5000 Hunter Harvested Deer To Be Tested

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The Minnesota Department of Natural Resources announced plans today to test 5,000 hunter-harvested deer this fall for Chronic Wasting Disease (CWD), a fatal brain disease in elk, white-tailed deer and mule deer. Last year the DNR tested 45 hunter-harvested deer in the state. None were found positive for CWD.

This fall's tests will supplement the DNR's ongoing testing, which targets "suspect" deer that are found sick or displaying symptoms consistent with CWD. The DNR has tested approximately 34 "suspect" deer in more than a year of monitoring. So far, none have tested positive for CWD.

Samples of hunter-harvested deer will be collected by wildlife officials, including the 1854 Authority and the Fond du Lac Indian Reservation, at selected registration stations across Minnesota. Samples will be collected from deer 1-year-old or older in 14 of Minnesota's 130 hunting permit areas. Submission of samples by hunters will be voluntary.

If CWD is detected, Minnesota will aggressively attempt to control and manage the disease, likely involving intensive culling and special hunting seasons as Wisconsin and Nebraska have used after they found the disease.

The testing system is designed to detect CWD with 95 percent accuracy if just 1 percent of the deer herd in a targeted area is infected with the disease. However, large-scale testing will not provide immediate answers, according to DNR Wildlife Research Manager Mike DonCarlos.

"Even if we don't find it this year, we won't be able to say that CWD isn't out there somewhere," DonCarlos said. "This is just the beginning of an effort that will require long-term vigilance."

Permit areas selected for hunter-harvested testing were chosen based on their geographic location in Minnesota as well as several other factors, including size and deer population.

"The fact that we're testing in a specific area should not be considered an indication that CWD is suspected of being present there," DonCarlos said. "We've designed the most efficient method we could for finding the disease on a statewide basis as quickly and accurately as possible. Our number one need is to find the disease if it's out there."

Plans to deal with CWD in Minnesota have been in the works for several years. CWD was first discovered in the late 1960s at research facilities in Colorado and Wyoming. It was detected in wildlife populations in the 1980s. The disease had not been detected outside that area until a few years ago. Minnesota Wildlife Division officials stepped up efforts to detect the disease after CWD was discovered in Wisconsin last February. In addition to Colorado and Wyoming, CWD has now been detected in wild or captive animals in South Dakota, Nebraska, Kansas, Oklahoma, New Mexico, Montana, Wisconsin, Saskatchewan and Alberta. The disease has never been detected in Minnesota.

The sampling process involves making a small incision at the base of the deer's skull to remove a sample of the brain stem. That sample will be sent to a laboratory for testing. Currently, there is no approved live-animal test for CWD. Results of individual tests will be made available to hunters who were asked to submit a sample. Overall test results will be announced when the tests are complete.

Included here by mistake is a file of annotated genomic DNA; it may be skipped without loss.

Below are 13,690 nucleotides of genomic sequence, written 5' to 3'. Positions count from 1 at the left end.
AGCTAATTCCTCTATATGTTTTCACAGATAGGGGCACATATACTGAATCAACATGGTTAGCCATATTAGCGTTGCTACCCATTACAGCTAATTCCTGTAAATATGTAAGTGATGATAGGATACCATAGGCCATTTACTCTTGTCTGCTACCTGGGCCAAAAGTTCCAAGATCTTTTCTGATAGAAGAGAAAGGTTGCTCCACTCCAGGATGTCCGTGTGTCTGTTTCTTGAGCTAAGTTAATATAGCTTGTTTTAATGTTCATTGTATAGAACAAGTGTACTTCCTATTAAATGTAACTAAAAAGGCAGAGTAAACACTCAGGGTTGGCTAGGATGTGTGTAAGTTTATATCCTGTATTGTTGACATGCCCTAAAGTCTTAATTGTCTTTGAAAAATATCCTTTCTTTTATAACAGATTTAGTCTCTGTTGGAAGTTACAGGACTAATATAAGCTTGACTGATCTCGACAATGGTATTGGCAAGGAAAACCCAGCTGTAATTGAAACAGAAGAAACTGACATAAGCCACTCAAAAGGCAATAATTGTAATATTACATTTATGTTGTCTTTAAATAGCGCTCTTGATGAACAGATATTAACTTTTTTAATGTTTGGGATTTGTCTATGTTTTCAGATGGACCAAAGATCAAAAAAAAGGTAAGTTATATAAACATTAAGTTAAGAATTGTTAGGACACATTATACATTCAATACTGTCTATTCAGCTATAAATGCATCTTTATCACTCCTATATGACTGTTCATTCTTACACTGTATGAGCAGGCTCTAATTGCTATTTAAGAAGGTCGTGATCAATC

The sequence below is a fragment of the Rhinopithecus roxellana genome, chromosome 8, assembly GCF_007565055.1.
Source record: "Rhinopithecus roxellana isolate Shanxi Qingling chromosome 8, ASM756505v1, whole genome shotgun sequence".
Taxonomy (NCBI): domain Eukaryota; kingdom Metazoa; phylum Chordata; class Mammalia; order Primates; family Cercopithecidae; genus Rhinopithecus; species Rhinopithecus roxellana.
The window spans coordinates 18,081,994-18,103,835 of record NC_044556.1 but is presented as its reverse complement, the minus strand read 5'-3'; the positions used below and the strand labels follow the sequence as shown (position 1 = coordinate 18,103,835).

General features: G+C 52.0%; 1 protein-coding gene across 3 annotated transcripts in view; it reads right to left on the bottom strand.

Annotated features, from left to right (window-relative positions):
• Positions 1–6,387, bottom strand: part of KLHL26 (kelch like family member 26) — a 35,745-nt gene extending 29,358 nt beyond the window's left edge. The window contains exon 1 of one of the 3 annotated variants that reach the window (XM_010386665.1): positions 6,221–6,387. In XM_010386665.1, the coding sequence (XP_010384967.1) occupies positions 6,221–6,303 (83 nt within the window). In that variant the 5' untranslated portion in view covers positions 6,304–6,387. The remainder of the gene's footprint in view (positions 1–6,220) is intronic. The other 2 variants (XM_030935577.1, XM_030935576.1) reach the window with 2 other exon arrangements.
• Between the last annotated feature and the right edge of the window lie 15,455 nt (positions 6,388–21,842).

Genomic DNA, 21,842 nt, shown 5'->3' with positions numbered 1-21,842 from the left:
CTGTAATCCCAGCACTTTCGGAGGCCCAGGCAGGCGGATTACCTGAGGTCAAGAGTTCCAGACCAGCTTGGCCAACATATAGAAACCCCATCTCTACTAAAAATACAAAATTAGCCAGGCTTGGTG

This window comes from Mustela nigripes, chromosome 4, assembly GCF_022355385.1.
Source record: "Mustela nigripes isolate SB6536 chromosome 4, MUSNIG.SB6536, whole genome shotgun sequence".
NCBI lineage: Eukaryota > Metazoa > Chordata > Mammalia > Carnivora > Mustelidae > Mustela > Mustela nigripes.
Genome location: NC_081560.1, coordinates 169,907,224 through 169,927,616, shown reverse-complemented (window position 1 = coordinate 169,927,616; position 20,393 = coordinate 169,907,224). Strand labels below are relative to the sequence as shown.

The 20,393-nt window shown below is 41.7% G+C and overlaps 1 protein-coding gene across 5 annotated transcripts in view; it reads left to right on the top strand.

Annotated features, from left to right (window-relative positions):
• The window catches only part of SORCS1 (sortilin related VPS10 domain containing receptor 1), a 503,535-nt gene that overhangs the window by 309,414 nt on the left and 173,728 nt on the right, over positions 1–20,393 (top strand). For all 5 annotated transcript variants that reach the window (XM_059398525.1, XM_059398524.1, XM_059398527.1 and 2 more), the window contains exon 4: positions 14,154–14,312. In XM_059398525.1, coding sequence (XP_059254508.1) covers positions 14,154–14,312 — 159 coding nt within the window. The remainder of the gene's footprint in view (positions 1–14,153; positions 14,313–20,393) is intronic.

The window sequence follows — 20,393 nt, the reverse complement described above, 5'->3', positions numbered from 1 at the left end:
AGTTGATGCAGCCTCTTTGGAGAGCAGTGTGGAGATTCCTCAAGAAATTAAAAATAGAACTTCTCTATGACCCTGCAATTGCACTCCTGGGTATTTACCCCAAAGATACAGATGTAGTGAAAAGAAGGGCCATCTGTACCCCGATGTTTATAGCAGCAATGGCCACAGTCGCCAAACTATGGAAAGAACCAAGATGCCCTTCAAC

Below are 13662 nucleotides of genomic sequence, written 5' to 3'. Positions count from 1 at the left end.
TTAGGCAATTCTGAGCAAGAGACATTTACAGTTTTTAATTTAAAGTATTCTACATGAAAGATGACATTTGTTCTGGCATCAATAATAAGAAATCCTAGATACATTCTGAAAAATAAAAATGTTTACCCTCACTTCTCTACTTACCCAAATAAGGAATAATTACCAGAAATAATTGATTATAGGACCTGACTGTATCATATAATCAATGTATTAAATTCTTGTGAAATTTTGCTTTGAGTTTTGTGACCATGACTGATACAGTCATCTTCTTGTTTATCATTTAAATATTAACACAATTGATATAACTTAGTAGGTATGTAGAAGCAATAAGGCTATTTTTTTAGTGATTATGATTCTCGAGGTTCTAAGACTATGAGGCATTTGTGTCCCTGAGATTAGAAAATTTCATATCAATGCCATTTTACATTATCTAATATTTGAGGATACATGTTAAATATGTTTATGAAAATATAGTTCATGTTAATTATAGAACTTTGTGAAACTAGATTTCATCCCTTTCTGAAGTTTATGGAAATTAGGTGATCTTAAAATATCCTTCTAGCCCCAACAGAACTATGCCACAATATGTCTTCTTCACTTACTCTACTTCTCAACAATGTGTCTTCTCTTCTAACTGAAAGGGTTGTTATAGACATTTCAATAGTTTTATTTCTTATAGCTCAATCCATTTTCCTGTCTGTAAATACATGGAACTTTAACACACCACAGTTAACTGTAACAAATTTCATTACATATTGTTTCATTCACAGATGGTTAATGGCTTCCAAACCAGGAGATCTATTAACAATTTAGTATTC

Not all hunters in the targeted areas will be asked to submit their deer for testing. The sampling must be done systematically, so the DNR will not accept unsolicited samples from hunters.

Because the tests are lengthy and there are a limited number of USDA-certified laboratories, it is unlikely that private testing will be available for hunters who would like to have their deer tested. DNR staff, however, continue to explore options for private testing.

The test detects prions -- an abnormal protein that scientists believe causes CWD. Because CWD can take two to three years to incubate, the tests cannot be used to tell whether an animal has been recently infected.

"If an animal tests positive, we will know with certainty that is has CWD," DonCarlos said. "However, just because a deer tests negative doesn't mean that it hasn?t been recently infected."

DonCarlos said the DNR is preparing plans in cooperation with the Minnesota departments of Health, Agriculture, Board of Animal Health and the University of Minnesota in the event that CWD is discovered in Minnesota.

"We would attempt to identify the extent of the infection as quickly as possible and then drastically reduce the deer population in areas where the disease has been detected to stop its spread."

For now, however, DonCarlos said it is important to remember that the disease has not been found in Minnesota. "We've designed the best possible method for detecting it based on the experience of other states dealing with this disease."

Hunters who take the following precautions should be able to safely eat deer or elk taken this season, according to the Minnesota Department of Health. Hunters should follow these recommendations:

  • do not consume meat from any deer looks or acts ill
  • do not eat the brain, spinal cord, eyes, spleen, tonsils and lymph nodes of any deer
  • field dress the animal properly --; minimize handling of brain or spinal tissues, wear sturdy rubber gloves when field dressing, and wash hands and instruments after field dressing is complete.

Animals infected with CWD typically show one or more of the following clinical signs, which may be readily apparent:

  • starvation and dehydration
  • excessive salivation
  • stumbling weakness, loss of coordination or tremors
  • drooping head or ears
  • excessively rough or dull coat
  • loss of fear of humans

Hunters who notice a deer that is showing any of the above signs should not shoot the deer. Instead, they should report the sighting to their local DNR Wildlife Division office. DNR personnel will attempt to locate the animal and have it tested for CWD.